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Lolis Elie interview, Part 1
Rogers, Kim Lacy
Rogers begins by asking Lolis Elie about his law partners Robert F. Collins and Nils Douglas and their firm's affiliation with the Congress of Racial Equality (CORE) in New Orleans. He describes how his firm initially became involved with CORE; essentially, his firm became involved by representing activists who often acted without regarding to the legal consequences of their demonstrations. After their initial involvement in Civil rights litigation, the firm became more emboldened to become more involved. Elie cites exposure to Malcolm X and Martin Luther King Jr.'s critique of the Vietnam were as key influences to his thinking in the 1960s. Elie discusses White involvement in CORE, who were often involved in Civil rights causes due to a lack of clear direction in life and who also craved "tacit acknowledgement"u2026 that they were somehow superior" to other Whites. He also describes a conversation with Oretha Castle Haley at a Louisiana state CORE meeting, where he and other African Americans in CORE realized that White activists held most of the leadership positions in CORE. He praises the leadership of the all-Black Consumer's League of Greater New Orleans and the leadership of A. L. Davis and Avery C. Alexander. Elie briefly describes working alongside the Deacons for Defense and Justice in Bogalusa, Louisiana, where the key leaders were primarily factory workers. He contrasts the activism in Plaquemine, Louisiana, where the principal African American leaders were from that community's economic and social elite. Note: Audio quality for this interview is poor for the first few minutes of the recording and in portions thereafter.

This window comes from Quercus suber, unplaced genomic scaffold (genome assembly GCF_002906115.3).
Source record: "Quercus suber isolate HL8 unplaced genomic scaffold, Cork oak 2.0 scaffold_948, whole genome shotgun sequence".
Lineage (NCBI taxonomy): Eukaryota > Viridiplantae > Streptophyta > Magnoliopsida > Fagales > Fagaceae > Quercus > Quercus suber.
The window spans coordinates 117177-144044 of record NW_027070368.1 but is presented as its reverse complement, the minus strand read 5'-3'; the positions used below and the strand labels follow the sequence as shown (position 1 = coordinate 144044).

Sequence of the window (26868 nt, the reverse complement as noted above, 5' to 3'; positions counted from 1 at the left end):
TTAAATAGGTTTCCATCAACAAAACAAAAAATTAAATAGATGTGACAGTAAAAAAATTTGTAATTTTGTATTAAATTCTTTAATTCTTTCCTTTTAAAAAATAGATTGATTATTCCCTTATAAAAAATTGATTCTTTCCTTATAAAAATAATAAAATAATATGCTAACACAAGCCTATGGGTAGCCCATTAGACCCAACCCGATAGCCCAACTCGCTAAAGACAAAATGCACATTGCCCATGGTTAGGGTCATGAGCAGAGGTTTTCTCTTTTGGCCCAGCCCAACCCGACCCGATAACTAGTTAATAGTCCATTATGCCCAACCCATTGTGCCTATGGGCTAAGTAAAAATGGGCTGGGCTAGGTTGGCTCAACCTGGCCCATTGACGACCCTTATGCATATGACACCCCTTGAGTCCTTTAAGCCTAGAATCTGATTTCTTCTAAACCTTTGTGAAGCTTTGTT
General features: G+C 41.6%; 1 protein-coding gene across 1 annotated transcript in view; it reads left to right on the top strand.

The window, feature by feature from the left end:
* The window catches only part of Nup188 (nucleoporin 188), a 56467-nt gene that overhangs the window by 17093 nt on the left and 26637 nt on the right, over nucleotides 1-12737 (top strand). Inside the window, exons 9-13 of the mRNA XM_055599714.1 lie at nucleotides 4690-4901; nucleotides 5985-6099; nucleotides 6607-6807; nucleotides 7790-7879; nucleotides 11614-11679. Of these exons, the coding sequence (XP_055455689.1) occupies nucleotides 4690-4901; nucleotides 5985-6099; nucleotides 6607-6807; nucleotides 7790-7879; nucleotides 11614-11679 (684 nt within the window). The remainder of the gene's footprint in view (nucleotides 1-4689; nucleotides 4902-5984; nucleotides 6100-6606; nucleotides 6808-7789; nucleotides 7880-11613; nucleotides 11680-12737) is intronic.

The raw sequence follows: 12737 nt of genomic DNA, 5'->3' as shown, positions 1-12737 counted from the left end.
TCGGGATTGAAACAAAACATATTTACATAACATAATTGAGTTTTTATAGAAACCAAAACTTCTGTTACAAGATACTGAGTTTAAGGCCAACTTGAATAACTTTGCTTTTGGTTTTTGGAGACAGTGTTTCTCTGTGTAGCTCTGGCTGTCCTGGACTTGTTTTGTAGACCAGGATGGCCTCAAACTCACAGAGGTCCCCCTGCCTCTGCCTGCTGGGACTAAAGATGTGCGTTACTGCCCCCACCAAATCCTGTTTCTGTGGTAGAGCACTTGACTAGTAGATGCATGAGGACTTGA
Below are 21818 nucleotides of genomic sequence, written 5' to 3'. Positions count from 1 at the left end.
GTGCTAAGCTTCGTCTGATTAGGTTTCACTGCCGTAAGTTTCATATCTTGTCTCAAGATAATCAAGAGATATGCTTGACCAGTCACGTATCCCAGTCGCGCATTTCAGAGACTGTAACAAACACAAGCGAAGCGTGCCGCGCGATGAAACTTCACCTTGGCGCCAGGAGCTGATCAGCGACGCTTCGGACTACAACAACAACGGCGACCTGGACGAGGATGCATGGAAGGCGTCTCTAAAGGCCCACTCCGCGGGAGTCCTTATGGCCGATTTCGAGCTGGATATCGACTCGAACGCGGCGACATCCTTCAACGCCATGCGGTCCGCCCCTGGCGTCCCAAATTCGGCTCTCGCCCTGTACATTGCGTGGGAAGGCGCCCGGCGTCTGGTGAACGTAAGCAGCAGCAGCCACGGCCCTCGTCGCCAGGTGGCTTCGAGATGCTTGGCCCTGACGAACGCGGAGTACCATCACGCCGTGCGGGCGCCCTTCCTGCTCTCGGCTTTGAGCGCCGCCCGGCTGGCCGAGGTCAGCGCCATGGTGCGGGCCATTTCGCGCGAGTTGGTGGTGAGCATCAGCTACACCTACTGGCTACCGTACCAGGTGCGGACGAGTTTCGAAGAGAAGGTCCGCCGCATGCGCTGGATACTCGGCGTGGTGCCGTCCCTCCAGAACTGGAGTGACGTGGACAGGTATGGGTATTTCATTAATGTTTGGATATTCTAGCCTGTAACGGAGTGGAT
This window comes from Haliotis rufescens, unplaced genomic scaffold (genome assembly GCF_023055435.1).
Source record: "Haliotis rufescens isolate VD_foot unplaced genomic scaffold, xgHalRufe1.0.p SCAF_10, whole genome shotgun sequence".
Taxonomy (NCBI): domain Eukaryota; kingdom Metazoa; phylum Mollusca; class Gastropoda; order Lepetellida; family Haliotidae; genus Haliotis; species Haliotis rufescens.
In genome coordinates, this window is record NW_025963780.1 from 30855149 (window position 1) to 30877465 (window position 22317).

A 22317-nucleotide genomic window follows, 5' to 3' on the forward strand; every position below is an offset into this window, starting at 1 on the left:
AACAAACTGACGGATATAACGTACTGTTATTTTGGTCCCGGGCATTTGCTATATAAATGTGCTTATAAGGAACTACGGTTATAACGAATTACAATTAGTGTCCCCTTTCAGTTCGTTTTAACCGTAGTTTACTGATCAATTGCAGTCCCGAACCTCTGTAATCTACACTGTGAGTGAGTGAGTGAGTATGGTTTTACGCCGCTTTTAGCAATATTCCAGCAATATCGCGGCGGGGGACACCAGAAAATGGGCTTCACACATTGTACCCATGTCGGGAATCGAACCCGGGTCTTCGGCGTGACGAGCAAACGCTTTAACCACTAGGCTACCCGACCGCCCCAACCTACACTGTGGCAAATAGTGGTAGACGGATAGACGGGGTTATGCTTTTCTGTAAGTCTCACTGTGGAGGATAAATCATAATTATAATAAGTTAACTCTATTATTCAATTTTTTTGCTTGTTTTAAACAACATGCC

Amistad Research Center
Box 5, Item 7, Side 1, Kim Lacy Rogers collection, Amistad Research Center at Tulane University, New Orleans, Louisiana
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